As of 26 March 2021, at least 322 people have been arrested for alleged affiliation with Hizb ut-Tahrir, 70 of whom were sentenced to 10-15 years of imprisonment, Memorial states. 

Memorial deems persons accused of affiliation with Hizb ut-Tahrir political prisoners, because membership in the organization alone, without committing illegal acts, serves as a sufficient condition for lengthy terms behind bars.

Hence, Russia systemically exploits this legal mechanism to persecute innocent people professing Islam and this way combat religious dissent inside the country as well as in occupied Crimea.

Why does Russia liken Crimean Tatars to terrorists?

Russia’s terrorism charges against Crimean Tatars in the occupied peninsula is a deliberate policy. There are more than 100 Crimean Tatars accused of involvement with Hizb ut-Tahrir. The prisoners are divided in 12 Hizb ut-Tahrir groups. The first such group came under attack in Sevastopol in 2015. The last — in February 2021.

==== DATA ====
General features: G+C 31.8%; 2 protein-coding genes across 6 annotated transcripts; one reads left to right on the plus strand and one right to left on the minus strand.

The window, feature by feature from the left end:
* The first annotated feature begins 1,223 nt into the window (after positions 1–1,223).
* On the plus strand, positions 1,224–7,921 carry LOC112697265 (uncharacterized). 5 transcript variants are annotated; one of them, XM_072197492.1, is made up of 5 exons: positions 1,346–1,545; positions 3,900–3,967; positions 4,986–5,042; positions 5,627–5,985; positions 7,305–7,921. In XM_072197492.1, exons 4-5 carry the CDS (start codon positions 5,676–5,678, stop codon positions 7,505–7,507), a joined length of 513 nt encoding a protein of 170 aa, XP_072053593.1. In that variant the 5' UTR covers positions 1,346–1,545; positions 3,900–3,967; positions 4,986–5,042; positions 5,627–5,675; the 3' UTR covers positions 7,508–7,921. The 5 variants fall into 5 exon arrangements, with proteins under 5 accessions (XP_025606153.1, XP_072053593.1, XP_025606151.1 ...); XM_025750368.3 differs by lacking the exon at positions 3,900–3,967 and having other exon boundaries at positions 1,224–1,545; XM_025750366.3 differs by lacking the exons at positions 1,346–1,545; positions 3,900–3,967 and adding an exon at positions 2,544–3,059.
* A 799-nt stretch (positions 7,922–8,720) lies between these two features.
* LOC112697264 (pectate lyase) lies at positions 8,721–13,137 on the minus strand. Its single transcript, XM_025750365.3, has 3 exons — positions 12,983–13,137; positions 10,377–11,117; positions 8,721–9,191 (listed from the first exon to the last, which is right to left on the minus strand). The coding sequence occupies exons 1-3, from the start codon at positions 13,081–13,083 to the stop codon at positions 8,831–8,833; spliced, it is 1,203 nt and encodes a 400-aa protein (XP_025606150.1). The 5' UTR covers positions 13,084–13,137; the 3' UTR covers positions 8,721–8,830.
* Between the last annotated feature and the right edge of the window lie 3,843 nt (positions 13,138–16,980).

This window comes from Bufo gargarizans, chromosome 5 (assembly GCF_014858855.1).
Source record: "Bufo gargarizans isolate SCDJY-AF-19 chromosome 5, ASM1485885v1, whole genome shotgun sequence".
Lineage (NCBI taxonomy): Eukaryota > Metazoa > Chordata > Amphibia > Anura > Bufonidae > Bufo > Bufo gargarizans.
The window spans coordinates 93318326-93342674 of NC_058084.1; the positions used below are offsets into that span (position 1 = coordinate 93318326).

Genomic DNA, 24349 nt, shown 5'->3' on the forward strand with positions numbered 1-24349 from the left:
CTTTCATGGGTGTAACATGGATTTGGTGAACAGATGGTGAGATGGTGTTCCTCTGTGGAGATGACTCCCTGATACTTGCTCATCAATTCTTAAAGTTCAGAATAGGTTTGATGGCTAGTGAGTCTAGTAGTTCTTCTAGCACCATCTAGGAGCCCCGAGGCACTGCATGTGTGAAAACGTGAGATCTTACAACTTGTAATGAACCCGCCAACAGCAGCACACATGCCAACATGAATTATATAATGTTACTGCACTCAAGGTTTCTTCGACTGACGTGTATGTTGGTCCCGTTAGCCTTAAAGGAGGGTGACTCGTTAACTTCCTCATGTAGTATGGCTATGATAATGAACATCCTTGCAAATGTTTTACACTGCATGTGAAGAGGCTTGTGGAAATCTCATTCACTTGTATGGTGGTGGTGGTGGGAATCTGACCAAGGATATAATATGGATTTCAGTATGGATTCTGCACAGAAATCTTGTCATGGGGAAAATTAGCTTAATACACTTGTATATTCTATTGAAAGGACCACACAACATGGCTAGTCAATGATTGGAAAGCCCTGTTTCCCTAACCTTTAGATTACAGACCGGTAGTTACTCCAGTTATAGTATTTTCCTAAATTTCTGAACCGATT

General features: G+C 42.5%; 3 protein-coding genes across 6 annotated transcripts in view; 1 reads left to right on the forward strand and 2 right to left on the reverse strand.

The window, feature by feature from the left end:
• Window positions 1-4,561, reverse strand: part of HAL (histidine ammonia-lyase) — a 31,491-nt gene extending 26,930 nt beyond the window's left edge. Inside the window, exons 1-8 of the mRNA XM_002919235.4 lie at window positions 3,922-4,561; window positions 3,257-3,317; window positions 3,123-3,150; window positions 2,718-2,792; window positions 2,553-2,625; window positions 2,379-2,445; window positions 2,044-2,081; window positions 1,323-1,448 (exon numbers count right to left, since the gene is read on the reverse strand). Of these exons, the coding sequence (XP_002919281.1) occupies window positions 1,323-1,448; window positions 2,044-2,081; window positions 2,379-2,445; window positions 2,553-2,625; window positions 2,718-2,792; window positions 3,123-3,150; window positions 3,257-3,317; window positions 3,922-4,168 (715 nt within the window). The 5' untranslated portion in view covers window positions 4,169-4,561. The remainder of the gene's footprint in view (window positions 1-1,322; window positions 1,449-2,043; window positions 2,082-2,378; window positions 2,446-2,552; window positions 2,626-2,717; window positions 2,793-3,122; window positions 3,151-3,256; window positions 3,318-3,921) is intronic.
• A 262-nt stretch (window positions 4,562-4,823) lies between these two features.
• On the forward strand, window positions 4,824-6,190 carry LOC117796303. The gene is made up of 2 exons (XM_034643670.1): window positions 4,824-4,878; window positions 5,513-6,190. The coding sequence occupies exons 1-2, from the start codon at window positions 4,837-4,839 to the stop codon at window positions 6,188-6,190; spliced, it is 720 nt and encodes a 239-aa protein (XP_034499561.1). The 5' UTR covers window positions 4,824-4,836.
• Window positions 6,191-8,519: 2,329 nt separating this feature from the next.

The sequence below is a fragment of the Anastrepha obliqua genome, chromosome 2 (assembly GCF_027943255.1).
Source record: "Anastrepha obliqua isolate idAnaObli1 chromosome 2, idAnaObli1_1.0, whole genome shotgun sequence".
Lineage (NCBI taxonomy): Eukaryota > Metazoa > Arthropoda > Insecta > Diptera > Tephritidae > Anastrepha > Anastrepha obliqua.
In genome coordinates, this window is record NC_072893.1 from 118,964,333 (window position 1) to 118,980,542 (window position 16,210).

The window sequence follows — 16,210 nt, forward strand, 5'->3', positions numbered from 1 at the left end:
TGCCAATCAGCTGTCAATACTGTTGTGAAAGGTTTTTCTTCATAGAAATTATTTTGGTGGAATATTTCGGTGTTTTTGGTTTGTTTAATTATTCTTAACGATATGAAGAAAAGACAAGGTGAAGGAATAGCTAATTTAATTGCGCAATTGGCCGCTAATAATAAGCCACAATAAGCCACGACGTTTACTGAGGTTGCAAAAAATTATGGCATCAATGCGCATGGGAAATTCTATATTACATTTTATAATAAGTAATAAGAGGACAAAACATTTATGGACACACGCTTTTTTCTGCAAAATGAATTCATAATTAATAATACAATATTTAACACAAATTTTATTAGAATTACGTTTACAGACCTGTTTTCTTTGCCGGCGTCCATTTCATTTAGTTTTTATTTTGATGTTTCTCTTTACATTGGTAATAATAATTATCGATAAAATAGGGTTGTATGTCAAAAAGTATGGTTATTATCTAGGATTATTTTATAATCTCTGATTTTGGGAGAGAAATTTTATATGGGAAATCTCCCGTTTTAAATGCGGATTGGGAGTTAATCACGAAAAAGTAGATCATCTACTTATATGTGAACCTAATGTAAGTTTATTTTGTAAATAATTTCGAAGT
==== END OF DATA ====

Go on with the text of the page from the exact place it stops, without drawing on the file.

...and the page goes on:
As a defence lawyer in such cases, Nikolai Polozov emphasizes that innocent people are basically accused of reading specific literature and discussing religious topics. And their sentences are pretty long. Crimean Tatars Muslim Aliiev and Suleiman Asanov received the harshest sentences — 19 years in strict-regime prison colonies.

Muslim Aliyev in the court. Photo: Crimean Solidarity

Suleiman Asanov in the court. Photo: Crimean Solidarity

These people neither have committed nor even thought of committing an act of terrorism. As Polozov wrote,

Nikolai Polozov. Photo from his Facebook page

“For the whole time the Autonomous Republic of Crimea had been a part of independent Ukraine, starting from the moment of mass return of Crimean Tatars from the places of deportation, the peninsula saw no terrorist attacks. […]